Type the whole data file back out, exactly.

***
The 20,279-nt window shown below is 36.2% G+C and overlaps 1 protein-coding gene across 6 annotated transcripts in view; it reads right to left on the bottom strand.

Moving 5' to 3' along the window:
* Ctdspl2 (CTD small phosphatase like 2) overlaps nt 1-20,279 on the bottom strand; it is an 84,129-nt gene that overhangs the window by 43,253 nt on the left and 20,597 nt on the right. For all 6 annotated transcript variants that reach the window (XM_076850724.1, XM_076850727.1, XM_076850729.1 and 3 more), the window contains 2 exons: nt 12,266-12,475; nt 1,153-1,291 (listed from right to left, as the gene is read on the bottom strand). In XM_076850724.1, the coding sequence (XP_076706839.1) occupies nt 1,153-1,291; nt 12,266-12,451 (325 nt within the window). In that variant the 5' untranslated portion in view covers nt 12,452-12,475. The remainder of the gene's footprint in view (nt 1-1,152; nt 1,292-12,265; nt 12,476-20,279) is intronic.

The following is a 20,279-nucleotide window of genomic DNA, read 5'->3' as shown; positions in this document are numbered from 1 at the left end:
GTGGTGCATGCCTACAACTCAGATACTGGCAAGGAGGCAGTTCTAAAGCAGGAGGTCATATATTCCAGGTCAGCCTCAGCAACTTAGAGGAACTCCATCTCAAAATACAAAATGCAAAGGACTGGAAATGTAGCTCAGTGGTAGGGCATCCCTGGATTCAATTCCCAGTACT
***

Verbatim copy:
The 20,279-nt window shown below is 36.2% G+C and overlaps 1 protein-coding gene across 6 annotated transcripts in view; it reads right to left on the bottom strand.

Moving 5' to 3' along the window:
* Ctdspl2 (CTD small phosphatase like 2) overlaps nt 1-20,279 on the bottom strand; it is an 84,129-nt gene that overhangs the window by 43,253 nt on the left and 20,597 nt on the right. For all 6 annotated transcript variants that reach the window (XM_076850724.1, XM_076850727.1, XM_076850729.1 and 3 more), the window contains 2 exons: nt 12,266-12,475; nt 1,153-1,291 (listed from right to left, as the gene is read on the bottom strand). In XM_076850724.1, the coding sequence (XP_076706839.1) occupies nt 1,153-1,291; nt 12,266-12,451 (325 nt within the window). In that variant the 5' untranslated portion in view covers nt 12,452-12,475. The remainder of the gene's footprint in view (nt 1-1,152; nt 1,292-12,265; nt 12,476-20,279) is intronic.

The following is a 20,279-nucleotide window of genomic DNA, read 5'->3' as shown; positions in this document are numbered from 1 at the left end:
GTGGTGCATGCCTACAACTCAGATACTGGCAAGGAGGCAGTTCTAAAGCAGGAGGTCATATATTCCAGGTCAGCCTCAGCAACTTAGAGGAACTCCATCTCAAAATACAAAATGCAAAGGACTGGAAATGTAGCTCAGTGGTAGGGCATCCCTGGATTCAATTCCCAGTACT